We all share the same space. Like it or not, atheists and religious people surround us in our day-to-day lives. It’s beneficial to us all if we can talk about our differences in opinion in an open, honest, respectful manner.
Reason 2
We have more in common than we do differences. In my daily life, I very rarely even think about atheism. In most cases, it doesn’t matter. Sure, I find the topic of religion and atheism fascinating, but it’s a very small (although important) part of who I am. In most things, I suspect I am just like you, dear religious person. I worry about my job, stress over my family, put my pants on one leg at a time and eat, sleep and love just like you do.
Reason 3
I work in the social service field and I often have to work with religious people and religious organizations.
You know what?
It doesn’t matter that I’m an atheist, and it doesn’t matter that they believe in God. When we work together to feed, clothe, raise money for the needy, the fact that we hold two different views on God doesn’t matter one iota. We work together and we accomplish our goals. This wouldn’t be possible if we didn’t keep up a dialogue. There are many things the religious an irreligious can work together on.
Reason 4
It’s easy to demonize a person if they’re faceless. It’s easy to call atheists immoral, Satan’s pawns etc. when you don’t know any atheists. By keeping up a dialogue, you can find out that atheists are much like you. In most cases, we want and need the same things. Besides, you might know an atheist but not be aware of it. They could be keeping their non-belief in God a secret. They might not talk about it or they might be questioning their faith.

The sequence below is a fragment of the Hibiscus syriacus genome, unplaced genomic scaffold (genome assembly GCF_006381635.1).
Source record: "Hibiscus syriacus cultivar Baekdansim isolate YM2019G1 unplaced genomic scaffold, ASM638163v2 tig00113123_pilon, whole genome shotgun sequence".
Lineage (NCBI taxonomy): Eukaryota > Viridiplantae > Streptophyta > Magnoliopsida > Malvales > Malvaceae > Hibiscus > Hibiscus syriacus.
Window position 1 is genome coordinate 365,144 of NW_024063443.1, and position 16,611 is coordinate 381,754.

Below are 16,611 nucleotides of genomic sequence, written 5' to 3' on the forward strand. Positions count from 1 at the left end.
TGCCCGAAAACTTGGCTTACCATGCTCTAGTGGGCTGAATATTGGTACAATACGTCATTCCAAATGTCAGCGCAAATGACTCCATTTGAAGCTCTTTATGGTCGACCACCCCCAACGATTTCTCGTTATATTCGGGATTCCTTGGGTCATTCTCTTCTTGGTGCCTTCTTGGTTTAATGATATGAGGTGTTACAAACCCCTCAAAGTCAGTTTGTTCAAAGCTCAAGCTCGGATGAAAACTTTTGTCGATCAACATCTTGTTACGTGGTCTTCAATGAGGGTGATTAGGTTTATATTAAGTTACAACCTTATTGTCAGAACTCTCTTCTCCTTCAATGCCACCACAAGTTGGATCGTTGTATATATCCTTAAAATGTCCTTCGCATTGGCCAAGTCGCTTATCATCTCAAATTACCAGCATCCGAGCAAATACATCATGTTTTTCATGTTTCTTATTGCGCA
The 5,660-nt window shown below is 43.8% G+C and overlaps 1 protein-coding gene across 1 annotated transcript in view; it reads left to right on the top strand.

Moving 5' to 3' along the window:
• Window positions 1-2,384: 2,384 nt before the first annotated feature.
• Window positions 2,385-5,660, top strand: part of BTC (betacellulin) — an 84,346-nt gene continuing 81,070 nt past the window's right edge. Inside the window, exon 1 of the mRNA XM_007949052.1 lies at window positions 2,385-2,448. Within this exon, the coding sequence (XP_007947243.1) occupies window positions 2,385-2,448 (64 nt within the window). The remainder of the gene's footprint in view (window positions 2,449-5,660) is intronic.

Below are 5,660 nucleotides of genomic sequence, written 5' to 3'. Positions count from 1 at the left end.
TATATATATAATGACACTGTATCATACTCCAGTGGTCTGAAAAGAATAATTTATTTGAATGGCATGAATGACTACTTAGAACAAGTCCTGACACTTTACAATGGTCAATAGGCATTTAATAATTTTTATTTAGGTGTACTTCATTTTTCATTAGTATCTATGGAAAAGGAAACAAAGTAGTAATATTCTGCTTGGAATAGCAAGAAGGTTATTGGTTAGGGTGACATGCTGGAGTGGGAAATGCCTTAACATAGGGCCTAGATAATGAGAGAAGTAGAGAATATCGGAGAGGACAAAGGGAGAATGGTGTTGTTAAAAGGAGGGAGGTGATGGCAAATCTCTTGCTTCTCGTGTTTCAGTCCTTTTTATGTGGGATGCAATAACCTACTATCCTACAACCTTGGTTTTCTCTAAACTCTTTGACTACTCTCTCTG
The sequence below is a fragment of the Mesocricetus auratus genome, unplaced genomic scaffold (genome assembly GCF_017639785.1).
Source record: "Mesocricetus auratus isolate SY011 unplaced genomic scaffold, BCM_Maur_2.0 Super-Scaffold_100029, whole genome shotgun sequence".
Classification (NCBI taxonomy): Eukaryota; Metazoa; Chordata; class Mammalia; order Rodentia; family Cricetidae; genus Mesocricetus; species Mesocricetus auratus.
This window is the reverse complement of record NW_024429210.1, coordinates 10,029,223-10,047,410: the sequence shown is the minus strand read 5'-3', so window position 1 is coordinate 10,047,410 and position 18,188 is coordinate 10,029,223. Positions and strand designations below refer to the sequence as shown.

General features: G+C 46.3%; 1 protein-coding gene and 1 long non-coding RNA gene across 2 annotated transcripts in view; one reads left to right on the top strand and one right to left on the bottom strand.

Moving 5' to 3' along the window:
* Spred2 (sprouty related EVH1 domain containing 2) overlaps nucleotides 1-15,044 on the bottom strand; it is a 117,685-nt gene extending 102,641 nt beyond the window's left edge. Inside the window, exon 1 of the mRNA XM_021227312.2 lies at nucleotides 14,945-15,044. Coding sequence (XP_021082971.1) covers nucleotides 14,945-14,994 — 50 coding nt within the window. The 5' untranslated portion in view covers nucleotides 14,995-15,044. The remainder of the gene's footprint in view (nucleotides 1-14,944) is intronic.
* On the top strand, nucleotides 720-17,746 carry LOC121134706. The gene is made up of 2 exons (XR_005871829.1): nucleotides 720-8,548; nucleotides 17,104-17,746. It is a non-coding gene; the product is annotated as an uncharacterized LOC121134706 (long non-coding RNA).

Reason 5
I believe in the marketplace of ideas. I think that any idea should be discussed, and I think that eventually, the truth will win out. Obviously, I think the Christian God will go the way of Zeus and Odin, but we’ll never find out if we don’t talk about it.
So Christians, please keep in mind that atheists aren’t so different from you after all. I hope this blog post will pop into your head if you ever meet up with an atheist in the flesh. Just remember that we’re all human beings. We’re all flawed, full of prejudices and brimming with good and bad ideas. Let’s discuss these differences, but at the end of the day, I hope both sides remember that we’re more alike than not alike.

And last but not least, if you see me floating about in Bill’s comment section, feel free to ask me questions. I honestly don’t mind and I welcome the dialogue. You can also feel free to visit my blog.
I don’t bite. Honest.
As the bible says in John 15:17:  “This is my command: Love each other.”
Despite our theological differences, I think we can give that an honest shot.